|Collection||Byzantine Research Fund|
George, Mr Walter Sykes
|Scope and Content||Capital. Further annotation survives at the back of the photograph.|
|Further information||Acheiropoietos church in Thessalonike is a typical example of a three-aisled wooden-roofed basilica with galleries and a narthex. An impressive tribelon (triple arch) with columns of green Thessalian marble leads from the narthex to the nave. Remnants on the west end and the monumental propylon in the middle of the south wall indicate the existence of an outer narthex or, more likely, of an atrium with open portico.
The galleries were accessed through ruined now ramps/staircases at the outer north-west corner of the building. The annex at the east end of the north aisle functioned in the middle Byzantine period as a chapel dedicated to Hagia Irene. The large semicircular apse of the sanctuary with the stepped synthronon and the pulpit (ambo) dominate the interior east end of the church. Equally impressive are the lavish marble revetment of the aisle-walls, the splendid mosaics which covered the apse and the soffits of the ground-floor arcades both in the nave and the narthex, the masterfully executed ‘Theodosian’ type capitals of the ground floor as well as the Ionic capitals of the colonnades in the gallery zone.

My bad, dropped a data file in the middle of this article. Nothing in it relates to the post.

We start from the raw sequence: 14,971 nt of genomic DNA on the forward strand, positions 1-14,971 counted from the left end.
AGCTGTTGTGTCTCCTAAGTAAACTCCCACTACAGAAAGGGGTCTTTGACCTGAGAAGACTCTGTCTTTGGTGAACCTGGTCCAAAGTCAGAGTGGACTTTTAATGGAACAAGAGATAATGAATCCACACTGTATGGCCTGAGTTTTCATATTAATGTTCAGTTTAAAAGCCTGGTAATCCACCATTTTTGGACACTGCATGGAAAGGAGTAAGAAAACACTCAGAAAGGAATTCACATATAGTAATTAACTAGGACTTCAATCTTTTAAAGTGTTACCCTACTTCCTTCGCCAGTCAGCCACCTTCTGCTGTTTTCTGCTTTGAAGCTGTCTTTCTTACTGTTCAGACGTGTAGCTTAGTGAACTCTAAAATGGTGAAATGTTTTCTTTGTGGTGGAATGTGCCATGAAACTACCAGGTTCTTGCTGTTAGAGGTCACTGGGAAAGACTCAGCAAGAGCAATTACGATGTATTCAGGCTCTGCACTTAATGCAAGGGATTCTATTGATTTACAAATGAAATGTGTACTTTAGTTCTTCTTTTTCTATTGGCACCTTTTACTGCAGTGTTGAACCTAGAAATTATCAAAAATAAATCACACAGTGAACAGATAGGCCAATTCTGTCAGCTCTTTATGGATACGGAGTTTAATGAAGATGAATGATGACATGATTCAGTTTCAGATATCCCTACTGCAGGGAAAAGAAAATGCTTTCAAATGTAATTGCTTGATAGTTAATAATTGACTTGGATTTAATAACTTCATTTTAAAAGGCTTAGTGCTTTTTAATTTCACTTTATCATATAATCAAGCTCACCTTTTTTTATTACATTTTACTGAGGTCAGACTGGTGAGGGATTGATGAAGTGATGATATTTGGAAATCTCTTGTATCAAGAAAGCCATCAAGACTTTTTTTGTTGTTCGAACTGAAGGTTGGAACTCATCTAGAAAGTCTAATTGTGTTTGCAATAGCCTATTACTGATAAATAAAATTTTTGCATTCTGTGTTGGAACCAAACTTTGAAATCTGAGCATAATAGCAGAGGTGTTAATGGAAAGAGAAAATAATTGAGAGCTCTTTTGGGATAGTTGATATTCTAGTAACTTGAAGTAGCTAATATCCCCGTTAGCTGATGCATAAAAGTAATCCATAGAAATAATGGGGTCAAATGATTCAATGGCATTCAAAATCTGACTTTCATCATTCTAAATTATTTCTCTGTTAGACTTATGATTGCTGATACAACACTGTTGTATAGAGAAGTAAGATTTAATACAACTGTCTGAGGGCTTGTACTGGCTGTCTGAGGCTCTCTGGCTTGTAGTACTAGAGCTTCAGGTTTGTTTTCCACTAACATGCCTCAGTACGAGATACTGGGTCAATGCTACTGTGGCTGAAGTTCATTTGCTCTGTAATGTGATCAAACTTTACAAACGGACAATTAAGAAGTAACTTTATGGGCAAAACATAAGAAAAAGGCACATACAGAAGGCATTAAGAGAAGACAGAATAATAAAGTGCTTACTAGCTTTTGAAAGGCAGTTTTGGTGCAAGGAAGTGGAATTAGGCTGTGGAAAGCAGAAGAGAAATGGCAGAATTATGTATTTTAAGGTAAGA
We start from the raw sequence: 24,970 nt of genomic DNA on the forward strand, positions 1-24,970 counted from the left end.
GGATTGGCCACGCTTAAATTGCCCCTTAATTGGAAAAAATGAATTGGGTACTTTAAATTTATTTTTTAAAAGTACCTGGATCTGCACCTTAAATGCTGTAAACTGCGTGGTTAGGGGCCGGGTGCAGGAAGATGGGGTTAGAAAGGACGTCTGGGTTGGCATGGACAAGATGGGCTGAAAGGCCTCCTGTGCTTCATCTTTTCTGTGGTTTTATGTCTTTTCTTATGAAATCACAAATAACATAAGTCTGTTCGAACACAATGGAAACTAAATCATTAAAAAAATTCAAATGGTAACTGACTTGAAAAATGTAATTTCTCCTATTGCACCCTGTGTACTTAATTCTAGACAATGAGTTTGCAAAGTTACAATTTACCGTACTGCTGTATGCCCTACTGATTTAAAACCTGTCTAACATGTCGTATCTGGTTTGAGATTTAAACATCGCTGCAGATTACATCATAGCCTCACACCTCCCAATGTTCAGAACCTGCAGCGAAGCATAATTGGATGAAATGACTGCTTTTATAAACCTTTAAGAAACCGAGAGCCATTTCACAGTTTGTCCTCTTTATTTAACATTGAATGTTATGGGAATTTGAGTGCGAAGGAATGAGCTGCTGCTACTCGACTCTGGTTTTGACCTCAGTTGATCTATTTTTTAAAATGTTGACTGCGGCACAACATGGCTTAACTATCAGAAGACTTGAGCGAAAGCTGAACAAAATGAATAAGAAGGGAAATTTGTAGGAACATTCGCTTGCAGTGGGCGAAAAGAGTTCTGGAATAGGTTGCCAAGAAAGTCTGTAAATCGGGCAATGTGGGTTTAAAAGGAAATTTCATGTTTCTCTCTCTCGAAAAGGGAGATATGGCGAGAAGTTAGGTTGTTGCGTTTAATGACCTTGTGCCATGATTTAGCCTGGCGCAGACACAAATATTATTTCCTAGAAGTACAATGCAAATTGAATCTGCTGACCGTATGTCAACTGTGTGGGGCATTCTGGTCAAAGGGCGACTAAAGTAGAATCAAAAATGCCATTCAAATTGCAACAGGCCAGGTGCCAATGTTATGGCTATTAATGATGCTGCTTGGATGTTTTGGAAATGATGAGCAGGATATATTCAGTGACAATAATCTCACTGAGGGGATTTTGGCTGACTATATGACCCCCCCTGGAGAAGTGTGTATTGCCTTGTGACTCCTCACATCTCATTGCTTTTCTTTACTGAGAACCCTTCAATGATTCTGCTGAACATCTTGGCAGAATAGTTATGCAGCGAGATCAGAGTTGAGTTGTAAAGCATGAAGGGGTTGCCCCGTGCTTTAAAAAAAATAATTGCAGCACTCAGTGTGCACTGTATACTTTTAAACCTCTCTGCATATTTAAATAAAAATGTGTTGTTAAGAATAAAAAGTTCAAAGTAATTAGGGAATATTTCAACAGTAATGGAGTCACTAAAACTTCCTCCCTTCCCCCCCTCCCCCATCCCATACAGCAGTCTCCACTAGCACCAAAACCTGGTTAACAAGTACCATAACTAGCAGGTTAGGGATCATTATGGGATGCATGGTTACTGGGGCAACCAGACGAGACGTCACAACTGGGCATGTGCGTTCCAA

The church floor was covered with large slabs of Prokonessian marble. Only those in the main aisle survive. Very few wall-paintings survive, in poor condition, from the thirteenth-century fresco decoration of the monument.
Acheiropoietos church was built upon the ruins of ancient buildings around the middle of the 5th c. It is dedicated to the Virgin and the epithet Acheiropoietos (not made by hands) was originally referring to the miraculous devotional icon of the Virgin which was kept and venerated in the basilica.